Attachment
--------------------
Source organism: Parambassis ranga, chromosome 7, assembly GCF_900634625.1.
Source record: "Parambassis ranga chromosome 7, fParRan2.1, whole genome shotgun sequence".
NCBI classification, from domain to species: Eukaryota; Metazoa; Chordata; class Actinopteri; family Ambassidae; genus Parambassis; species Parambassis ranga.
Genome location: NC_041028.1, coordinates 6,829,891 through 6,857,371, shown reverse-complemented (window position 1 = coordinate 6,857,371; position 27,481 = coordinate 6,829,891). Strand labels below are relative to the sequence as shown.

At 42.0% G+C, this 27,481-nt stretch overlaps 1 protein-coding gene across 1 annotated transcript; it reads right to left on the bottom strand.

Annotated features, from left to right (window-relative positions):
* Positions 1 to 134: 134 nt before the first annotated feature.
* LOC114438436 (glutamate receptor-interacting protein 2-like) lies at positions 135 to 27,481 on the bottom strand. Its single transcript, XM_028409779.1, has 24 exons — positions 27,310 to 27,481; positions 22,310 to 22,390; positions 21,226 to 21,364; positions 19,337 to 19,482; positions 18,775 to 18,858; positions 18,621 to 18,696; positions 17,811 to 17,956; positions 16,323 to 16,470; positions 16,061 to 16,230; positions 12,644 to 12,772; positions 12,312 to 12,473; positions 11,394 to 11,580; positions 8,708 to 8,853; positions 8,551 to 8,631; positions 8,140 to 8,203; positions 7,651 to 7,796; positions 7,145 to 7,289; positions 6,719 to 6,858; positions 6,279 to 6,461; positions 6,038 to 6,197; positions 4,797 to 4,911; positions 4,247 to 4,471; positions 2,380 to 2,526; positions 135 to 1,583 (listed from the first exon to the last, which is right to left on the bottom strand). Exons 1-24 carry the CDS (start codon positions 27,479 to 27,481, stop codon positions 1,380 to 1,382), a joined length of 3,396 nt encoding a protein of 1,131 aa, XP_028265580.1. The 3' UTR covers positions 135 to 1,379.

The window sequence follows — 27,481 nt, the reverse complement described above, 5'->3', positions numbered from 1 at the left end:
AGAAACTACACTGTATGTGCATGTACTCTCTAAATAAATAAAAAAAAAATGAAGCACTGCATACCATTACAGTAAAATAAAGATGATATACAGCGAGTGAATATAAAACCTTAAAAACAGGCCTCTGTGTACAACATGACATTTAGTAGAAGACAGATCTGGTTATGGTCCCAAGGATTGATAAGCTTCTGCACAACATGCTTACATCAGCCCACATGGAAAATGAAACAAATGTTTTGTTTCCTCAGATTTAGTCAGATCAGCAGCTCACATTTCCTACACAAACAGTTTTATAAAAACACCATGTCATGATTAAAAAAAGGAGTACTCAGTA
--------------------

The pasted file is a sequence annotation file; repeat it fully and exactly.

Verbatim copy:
Source organism: Parambassis ranga, chromosome 7, assembly GCF_900634625.1.
Source record: "Parambassis ranga chromosome 7, fParRan2.1, whole genome shotgun sequence".
NCBI classification, from domain to species: Eukaryota; Metazoa; Chordata; class Actinopteri; family Ambassidae; genus Parambassis; species Parambassis ranga.
Genome location: NC_041028.1, coordinates 6,829,891 through 6,857,371, shown reverse-complemented (window position 1 = coordinate 6,857,371; position 27,481 = coordinate 6,829,891). Strand labels below are relative to the sequence as shown.

At 42.0% G+C, this 27,481-nt stretch overlaps 1 protein-coding gene across 1 annotated transcript; it reads right to left on the bottom strand.

Annotated features, from left to right (window-relative positions):
* Positions 1 to 134: 134 nt before the first annotated feature.
* LOC114438436 (glutamate receptor-interacting protein 2-like) lies at positions 135 to 27,481 on the bottom strand. Its single transcript, XM_028409779.1, has 24 exons — positions 27,310 to 27,481; positions 22,310 to 22,390; positions 21,226 to 21,364; positions 19,337 to 19,482; positions 18,775 to 18,858; positions 18,621 to 18,696; positions 17,811 to 17,956; positions 16,323 to 16,470; positions 16,061 to 16,230; positions 12,644 to 12,772; positions 12,312 to 12,473; positions 11,394 to 11,580; positions 8,708 to 8,853; positions 8,551 to 8,631; positions 8,140 to 8,203; positions 7,651 to 7,796; positions 7,145 to 7,289; positions 6,719 to 6,858; positions 6,279 to 6,461; positions 6,038 to 6,197; positions 4,797 to 4,911; positions 4,247 to 4,471; positions 2,380 to 2,526; positions 135 to 1,583 (listed from the first exon to the last, which is right to left on the bottom strand). Exons 1-24 carry the CDS (start codon positions 27,479 to 27,481, stop codon positions 1,380 to 1,382), a joined length of 3,396 nt encoding a protein of 1,131 aa, XP_028265580.1. The 3' UTR covers positions 135 to 1,379.

The window sequence follows — 27,481 nt, the reverse complement described above, 5'->3', positions numbered from 1 at the left end:
AGAAACTACACTGTATGTGCATGTACTCTCTAAATAAATAAAAAAAAAATGAAGCACTGCATACCATTACAGTAAAATAAAGATGATATACAGCGAGTGAATATAAAACCTTAAAAACAGGCCTCTGTGTACAACATGACATTTAGTAGAAGACAGATCTGGTTATGGTCCCAAGGATTGATAAGCTTCTGCACAACATGCTTACATCAGCCCACATGGAAAATGAAACAAATGTTTTGTTTCCTCAGATTTAGTCAGATCAGCAGCTCACATTTCCTACACAAACAGTTTTATAAAAACACCATGTCATGATTAAAAAAAGGAGTACTCAGTA